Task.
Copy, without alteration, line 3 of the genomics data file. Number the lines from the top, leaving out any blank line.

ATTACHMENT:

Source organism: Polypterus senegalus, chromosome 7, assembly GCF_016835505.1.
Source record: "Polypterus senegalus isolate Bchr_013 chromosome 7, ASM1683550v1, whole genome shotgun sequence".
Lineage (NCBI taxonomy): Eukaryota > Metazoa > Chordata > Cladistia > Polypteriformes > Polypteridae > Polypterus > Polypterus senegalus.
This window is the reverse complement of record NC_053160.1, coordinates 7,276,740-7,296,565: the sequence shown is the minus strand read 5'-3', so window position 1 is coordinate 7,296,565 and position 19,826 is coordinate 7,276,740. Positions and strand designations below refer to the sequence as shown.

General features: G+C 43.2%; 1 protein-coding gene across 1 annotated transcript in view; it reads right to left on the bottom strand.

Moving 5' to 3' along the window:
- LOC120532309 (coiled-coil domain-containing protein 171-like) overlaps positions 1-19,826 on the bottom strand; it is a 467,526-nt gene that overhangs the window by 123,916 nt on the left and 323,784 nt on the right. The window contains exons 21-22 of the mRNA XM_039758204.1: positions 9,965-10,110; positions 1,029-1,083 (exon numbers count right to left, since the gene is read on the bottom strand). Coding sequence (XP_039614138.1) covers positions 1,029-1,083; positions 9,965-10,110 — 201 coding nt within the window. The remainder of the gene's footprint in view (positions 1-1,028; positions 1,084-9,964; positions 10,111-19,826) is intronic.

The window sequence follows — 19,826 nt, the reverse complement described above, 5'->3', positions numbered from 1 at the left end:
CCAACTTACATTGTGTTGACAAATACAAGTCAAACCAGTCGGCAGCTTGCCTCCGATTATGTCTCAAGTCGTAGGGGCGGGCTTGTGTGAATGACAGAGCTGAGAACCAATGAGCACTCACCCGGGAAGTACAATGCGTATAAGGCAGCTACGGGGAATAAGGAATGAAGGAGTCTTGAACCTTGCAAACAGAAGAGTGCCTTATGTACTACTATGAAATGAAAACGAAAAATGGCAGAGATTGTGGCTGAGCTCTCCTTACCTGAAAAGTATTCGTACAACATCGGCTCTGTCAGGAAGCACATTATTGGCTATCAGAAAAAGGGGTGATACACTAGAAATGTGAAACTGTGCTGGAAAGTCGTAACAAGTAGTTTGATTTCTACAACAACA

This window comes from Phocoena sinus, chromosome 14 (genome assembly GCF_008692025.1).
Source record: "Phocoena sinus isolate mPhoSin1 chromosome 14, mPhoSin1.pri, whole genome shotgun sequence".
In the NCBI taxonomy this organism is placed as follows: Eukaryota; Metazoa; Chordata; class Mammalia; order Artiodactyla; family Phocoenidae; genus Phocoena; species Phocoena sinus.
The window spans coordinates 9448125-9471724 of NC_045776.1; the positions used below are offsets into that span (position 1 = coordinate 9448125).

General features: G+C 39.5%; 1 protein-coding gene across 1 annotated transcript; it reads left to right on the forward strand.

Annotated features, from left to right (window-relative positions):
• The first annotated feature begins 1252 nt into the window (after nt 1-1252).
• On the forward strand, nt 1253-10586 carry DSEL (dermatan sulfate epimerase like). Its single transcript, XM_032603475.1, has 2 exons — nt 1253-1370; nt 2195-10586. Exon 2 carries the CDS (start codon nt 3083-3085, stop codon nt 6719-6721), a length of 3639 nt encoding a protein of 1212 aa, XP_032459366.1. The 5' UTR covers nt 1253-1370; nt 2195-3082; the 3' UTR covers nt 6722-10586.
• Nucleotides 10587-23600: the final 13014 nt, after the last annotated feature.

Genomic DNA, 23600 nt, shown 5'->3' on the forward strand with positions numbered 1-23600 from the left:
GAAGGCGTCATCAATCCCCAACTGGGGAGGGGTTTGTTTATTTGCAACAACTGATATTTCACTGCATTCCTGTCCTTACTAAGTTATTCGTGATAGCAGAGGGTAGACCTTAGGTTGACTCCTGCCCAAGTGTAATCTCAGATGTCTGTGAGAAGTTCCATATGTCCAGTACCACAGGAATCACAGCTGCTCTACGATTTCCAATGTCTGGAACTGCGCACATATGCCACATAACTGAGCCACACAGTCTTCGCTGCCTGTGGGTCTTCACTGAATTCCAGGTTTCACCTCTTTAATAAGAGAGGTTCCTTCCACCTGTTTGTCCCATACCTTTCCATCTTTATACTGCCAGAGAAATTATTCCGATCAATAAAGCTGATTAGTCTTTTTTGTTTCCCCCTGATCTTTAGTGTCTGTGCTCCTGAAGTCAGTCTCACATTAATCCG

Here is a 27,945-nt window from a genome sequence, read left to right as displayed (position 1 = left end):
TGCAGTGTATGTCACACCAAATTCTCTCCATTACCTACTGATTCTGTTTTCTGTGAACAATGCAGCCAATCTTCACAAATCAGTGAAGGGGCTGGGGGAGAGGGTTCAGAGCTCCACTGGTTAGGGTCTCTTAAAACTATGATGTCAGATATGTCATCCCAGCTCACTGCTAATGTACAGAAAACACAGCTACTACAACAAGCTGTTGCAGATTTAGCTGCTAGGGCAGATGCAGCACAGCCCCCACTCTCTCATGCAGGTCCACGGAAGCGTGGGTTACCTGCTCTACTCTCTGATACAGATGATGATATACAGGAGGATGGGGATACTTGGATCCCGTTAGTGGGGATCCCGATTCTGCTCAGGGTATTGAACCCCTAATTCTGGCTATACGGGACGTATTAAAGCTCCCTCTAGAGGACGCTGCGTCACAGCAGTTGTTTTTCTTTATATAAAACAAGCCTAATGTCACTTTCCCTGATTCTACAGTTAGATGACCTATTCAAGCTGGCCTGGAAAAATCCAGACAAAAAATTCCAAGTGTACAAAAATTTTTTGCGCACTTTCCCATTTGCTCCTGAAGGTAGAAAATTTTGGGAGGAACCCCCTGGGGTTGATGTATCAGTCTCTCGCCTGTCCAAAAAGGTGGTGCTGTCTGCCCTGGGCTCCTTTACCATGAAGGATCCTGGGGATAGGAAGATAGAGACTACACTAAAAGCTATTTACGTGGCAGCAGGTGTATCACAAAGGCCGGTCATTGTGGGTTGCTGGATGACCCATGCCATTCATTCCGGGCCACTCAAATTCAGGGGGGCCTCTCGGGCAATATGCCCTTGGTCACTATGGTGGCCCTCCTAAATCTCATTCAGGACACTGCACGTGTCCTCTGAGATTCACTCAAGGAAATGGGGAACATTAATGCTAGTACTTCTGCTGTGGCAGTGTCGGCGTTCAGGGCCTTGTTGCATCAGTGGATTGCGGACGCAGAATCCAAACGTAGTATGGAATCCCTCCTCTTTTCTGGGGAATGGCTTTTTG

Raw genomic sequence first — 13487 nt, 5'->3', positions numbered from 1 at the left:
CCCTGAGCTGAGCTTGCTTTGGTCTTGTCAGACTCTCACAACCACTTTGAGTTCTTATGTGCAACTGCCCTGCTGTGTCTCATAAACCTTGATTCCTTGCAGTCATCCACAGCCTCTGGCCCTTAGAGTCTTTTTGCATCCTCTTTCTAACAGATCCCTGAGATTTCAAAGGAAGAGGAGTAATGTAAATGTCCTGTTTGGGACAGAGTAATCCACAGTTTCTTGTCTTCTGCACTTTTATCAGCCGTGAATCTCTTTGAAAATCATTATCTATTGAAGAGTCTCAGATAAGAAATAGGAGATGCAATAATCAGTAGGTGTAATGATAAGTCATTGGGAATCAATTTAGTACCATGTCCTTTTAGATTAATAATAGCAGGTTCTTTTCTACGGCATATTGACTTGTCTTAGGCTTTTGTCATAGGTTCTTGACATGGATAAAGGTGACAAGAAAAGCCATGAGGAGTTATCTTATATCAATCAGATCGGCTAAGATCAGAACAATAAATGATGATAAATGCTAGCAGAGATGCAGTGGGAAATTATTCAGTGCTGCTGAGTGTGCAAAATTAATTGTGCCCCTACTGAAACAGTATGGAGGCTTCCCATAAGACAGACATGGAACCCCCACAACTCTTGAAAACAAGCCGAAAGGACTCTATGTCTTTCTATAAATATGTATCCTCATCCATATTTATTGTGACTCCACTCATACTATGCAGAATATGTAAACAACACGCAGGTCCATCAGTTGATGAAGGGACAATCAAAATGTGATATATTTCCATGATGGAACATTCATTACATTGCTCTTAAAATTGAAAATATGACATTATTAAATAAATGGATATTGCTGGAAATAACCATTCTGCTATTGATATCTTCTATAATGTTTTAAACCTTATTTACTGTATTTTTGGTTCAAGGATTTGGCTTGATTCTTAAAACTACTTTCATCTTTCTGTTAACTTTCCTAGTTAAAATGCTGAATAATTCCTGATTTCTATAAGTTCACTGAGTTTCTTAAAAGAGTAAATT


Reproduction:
Lineage (NCBI taxonomy): Eukaryota > Metazoa > Chordata > Cladistia > Polypteriformes > Polypteridae > Polypterus > Polypterus senegalus.